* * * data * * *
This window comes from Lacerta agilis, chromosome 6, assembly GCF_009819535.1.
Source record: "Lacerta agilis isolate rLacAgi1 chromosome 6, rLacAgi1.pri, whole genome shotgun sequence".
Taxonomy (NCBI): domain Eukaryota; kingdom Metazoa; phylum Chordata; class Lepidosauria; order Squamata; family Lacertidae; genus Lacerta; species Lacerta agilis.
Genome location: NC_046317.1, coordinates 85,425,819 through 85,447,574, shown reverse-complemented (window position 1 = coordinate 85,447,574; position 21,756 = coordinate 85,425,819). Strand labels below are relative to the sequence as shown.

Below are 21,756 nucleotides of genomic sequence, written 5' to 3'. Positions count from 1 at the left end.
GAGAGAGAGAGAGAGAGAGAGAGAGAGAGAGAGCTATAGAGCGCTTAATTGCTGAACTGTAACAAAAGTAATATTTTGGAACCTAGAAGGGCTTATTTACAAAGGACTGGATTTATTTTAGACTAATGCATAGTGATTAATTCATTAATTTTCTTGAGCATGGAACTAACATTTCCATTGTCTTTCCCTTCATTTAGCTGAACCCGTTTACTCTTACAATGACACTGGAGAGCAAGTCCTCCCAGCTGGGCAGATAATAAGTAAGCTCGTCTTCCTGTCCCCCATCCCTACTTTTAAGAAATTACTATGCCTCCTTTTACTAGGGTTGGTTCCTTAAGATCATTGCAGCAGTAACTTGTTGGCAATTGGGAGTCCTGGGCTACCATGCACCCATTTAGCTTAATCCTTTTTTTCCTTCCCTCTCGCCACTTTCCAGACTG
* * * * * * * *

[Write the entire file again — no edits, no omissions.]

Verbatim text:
This window comes from Lacerta agilis, chromosome 6, assembly GCF_009819535.1.
Source record: "Lacerta agilis isolate rLacAgi1 chromosome 6, rLacAgi1.pri, whole genome shotgun sequence".
Taxonomy (NCBI): domain Eukaryota; kingdom Metazoa; phylum Chordata; class Lepidosauria; order Squamata; family Lacertidae; genus Lacerta; species Lacerta agilis.
Genome location: NC_046317.1, coordinates 85,425,819 through 85,447,574, shown reverse-complemented (window position 1 = coordinate 85,447,574; position 21,756 = coordinate 85,425,819). Strand labels below are relative to the sequence as shown.

Below are 21,756 nucleotides of genomic sequence, written 5' to 3'. Positions count from 1 at the left end.
GAGAGAGAGAGAGAGAGAGAGAGAGAGAGAGAGCTATAGAGCGCTTAATTGCTGAACTGTAACAAAAGTAATATTTTGGAACCTAGAAGGGCTTATTTACAAAGGACTGGATTTATTTTAGACTAATGCATAGTGATTAATTCATTAATTTTCTTGAGCATGGAACTAACATTTCCATTGTCTTTCCCTTCATTTAGCTGAACCCGTTTACTCTTACAATGACACTGGAGAGCAAGTCCTCCCAGCTGGGCAGATAATAAGTAAGCTCGTCTTCCTGTCCCCCATCCCTACTTTTAAGAAATTACTATGCCTCCTTTTACTAGGGTTGGTTCCTTAAGATCATTGCAGCAGTAACTTGTTGGCAATTGGGAGTCCTGGGCTACCATGCACCCATTTAGCTTAATCCTTTTTTTCCTTCCCTCTCGCCACTTTCCAGACTG